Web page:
Evolution of airbox covers, mods and bellmouths - Triumph Forum: Triumph Rat Motorcycle Forums
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post #1 of 140 (permalink) Old 09-18-2012, 03:19 PM Thread Starter
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Evolution of airbox covers, mods and bellmouths

Apologies, once again, for this over-long post(s). It's also humour-free I'm afraid...I just thought that I might as well do a complete review for future reference by new members.

I have resisted the temptation of carrying out airbox removal and substitution by pod filters on my EFI bike for over 3 years now.

I know there are huge performance gains to be had by doing so, but I always felt that a few simple changes to the existing airbox would net nearly as much power without, to my mind, afecting the integrity of the original layout. I had no proof of this, just the feeling gained by a few mods:

-Snorkel removal
-Some form of bellmouth or modded airbox cover (now TTP's "BREATHE")
-Restrictor plate removal
-A free-flowing DNA drop-in air filter element
-Relocation of the IAT (Intake temperature sensor)
-Relocation of the crankcase breather discharge hose (Details: http://www.triumphrat.net/twins-tech...ree-power.html)
-PJ Glassfibre's vented side covers

Together with:

-An Arrow 2-into-2 free-flowing exhaust which, incidentally, saves over 22 lbs from overall weight(!)
-Complete O2 sensor elimination
-NGK Iridium plugs (it's not much, but every little helps)
-Top quality fully-synthetic 10W-40 oil
-A 17 tooth gearbox sprocket to sharpen acceleration, hill-climbing ability and top gear performance.
-And last, but definitely not least, the essential custom ECU Tune map from TTP (Triumph Twin Power). I have the number 3 option. This takes care of the new injection and ignition parameters required for the after-market changes and O2 elimination (most important), but also incorporates stage 1 ignition advance, the difference that makes has to be experienced to be believed. A description on this post:


The way it now flies through the gears and revs freely tells me the existing, modified airbox is breathing well enough. There has been no loss of driveability, tractability or refinement, quite the contrary, the bike pulls from as low as 1800 rpm with commendable smoothness and vigour, together with close to standard levels of fuel consumption. Not bad considering that power output at the crank must now be nearing 80 bhp from the standard 67, without touching the engine internals. No dyno shops around here so I can't prove this, of course, although only last weekend I invited a local Bonnie T100 EFI owner to take mine for a quick ride and he didn't get back for over an hour with an empty gas tank and a wide grin on his face. He was astonished at the difference compared to his.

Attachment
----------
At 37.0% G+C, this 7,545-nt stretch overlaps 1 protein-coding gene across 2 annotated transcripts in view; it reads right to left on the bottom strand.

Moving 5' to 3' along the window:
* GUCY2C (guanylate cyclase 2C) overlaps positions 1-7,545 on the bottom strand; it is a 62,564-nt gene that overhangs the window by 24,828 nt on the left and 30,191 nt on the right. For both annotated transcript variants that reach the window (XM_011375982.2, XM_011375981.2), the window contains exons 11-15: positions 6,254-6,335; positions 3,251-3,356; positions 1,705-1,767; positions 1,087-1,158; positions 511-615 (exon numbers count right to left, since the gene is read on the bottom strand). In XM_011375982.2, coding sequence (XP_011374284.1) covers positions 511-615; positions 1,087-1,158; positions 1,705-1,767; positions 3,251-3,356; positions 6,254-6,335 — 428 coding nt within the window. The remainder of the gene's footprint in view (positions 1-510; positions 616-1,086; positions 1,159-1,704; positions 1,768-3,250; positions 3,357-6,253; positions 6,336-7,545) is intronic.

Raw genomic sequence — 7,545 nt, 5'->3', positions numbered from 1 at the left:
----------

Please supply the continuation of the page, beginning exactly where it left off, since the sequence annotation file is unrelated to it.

The fact that, for some reason, the EFI Throttle bodies and OEM airbox flows a bit better than the carb/airbox combination on older bikes has been confirmed for some time now by such experienced tuners as Carlos at Triumph Performance USA and Mike (aka Pieman) at TTP Triumph Twin Performance in the UK. They both agree that with basic airbox mods it comes to within 1-2 hp of complete airbox removal.

I realise that the frame/engine layout of our neo-classic bikes precludes the fitting of a decent-flowing airbox due to lack of space, unlike modern-framed bikes with their lateral twin-spar frames that enable huge, well tuned airboxes with acoustically tuned resonant chambers and cold-air or ram-air intake arrangements to be accomodated on top of the engines. Unlike our bikes there are not too many improvements that can be made to those. The engineers can design those airboxes for maximum performance together with more than adequate intake roar silencing features to comply with ever more stringent noise regulations.